Memories from A Sinking Ship

When Roy was five years old his mother took him to Chicago to stay with his grandmother while she went to Acapulco with her new boyfriend, Rafaelito Faz. Roy had been told that hell was boiling but when he and his mother flew up from Miami and arrived in Chicago during the dead of winter he decided this was a lie. Hell was cold, not hot, and he was horrified that his mother had delivered him to such a place. My mother must hate me, Roy thought, to have brought me here. I must have done something terribly wrong. The fact that his grandmother was there already was proof to Roy that she, too, had committed an unforgivable sin.

Roy’s mother stayed in hell only long enough to hand him over. Rafaelito Faz would meet her in Mexico. “He’s very rich,” Roy’s grandmother informed him. “The Faz family owns a chain of department stores in Venezuela.” Rich people, Roy concluded, did not have to go to hell. His mother had shown him a picture of Rafaelito Faz clipped from the Miami Herald. His hair was parted down the middle and he had a wispy mustache that looked as if it might blow off in the Chicago wind. Underneath the photograph was the caption, “Faz heir visits city”.

When Roy’s mother returned from her holiday, she was wearing a white coat and her skin was as brown as Chico Carrasquel’s, the shortstop for the Chicago White Sox. Roy did not tell his mother that he was angry at her for dropping him off in hell while she went to a fabulous beach in another country because he was afraid that if he did she would do it again. Roy asked her if Rafaelito Faz had come to Chicago with her. “Forget that one, Roy,” she said. “I don’t ever want to see the rat again.”

The next time Roy went to Chicago to visit his grandmother, he was almost seven and it was during the summer. His mother disappeared after two or three days. Roy’s grandmother said that she had gone to see a friend who had a house on a lake in Minnesota. “Which one?” Roy asked. “There are 10,000 lakes in Minnesota, Roy,” his grandmother told him, “if you can believe what it says on their license plate, but the only one I can name is Superior.”

 

 

 

While Roy’s mother was in the land of 10,000 lakes, there was a sanitation workers strike in Chicago. Garbage piled up in the streets and alleys. Now the weather was very warm and humid and the city started to stink. Big Cicero, the hunchback with a twisted nose who once wrestled Killer Kowalski at Marigold Arena and now worked at the newsstand on the corner near the house, said to Roy’s grandmother, “May they rot in hell, them garbagemen. They get a king’s ransom as it is just for throwin’ bags. Cops oughta kneecap ’em, put ’em on the rails. The mayor’ll call in the troops soon it don’t end, you’ll see.” Roy’s grandmother said, “Don’t have a heart attack, Cicero.” “Already had one,” he said.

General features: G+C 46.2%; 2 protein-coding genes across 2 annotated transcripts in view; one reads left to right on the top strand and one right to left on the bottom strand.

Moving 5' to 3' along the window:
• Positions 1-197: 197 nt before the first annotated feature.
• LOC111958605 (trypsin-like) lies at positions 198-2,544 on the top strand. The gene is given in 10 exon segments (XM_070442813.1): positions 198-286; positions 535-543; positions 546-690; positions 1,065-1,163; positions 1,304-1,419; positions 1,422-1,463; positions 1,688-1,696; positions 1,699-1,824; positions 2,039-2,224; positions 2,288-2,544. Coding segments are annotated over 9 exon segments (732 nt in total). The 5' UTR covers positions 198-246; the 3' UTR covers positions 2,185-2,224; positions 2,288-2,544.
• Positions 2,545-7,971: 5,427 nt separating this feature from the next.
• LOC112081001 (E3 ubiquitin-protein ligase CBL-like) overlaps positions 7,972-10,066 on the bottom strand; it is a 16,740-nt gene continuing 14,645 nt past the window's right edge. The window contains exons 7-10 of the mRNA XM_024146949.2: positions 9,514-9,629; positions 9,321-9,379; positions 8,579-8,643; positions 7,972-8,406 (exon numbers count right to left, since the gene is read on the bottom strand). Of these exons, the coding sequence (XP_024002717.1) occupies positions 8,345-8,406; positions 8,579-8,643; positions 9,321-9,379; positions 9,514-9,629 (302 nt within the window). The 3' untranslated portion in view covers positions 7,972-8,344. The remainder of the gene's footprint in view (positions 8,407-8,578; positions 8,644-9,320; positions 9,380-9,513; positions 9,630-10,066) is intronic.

One afternoon Roy looked out a window at the rear of the house and saw rats running through the backyard. A few of them were sitting in and climbing over the red firetruck his grandmother had bought for him to pedal around the yard and on the sidewalk in front of her house. “Nanny, look!” Roy shouted. “Rats are in our yard!”

“His grandmother came into the room and looked out the window. The rats were climbing up the wall. She grabbed a broom, leaned out the window with it and began knocking the rats off the yellow bricks. They fell down onto the cement but quickly recovered and headed back up the side of the house. Roy’s grandmother dropped the broom into the yard and slammed the window shut. Rats ran up the windows. Roy thought that they must have tiny suction cups attached to their feet to be able to hold on to the glass. He could hear the rats scampering across the gravel on the roof. A flamethrower would stop them, Roy thought. If the mayor really did call in the army, like Big Cicero said he might, they could use flamethrowers to fry the rats. Roy closed his eyes and saw hundreds of blackened rodents sizzling on the sidewalks.

By the time Roy’s mother returned, the garbage strike was over. Roy told her about the rats sitting in his firetruck and climbing up the wall and his grandmother swatting them with a broom. “Not all the rats are in Chicago, Roy,” she said. “They got ’em in Minnesota, too.”

“And in Venezuela,” Roy started to say, but he didn’t.

 

 

 

 

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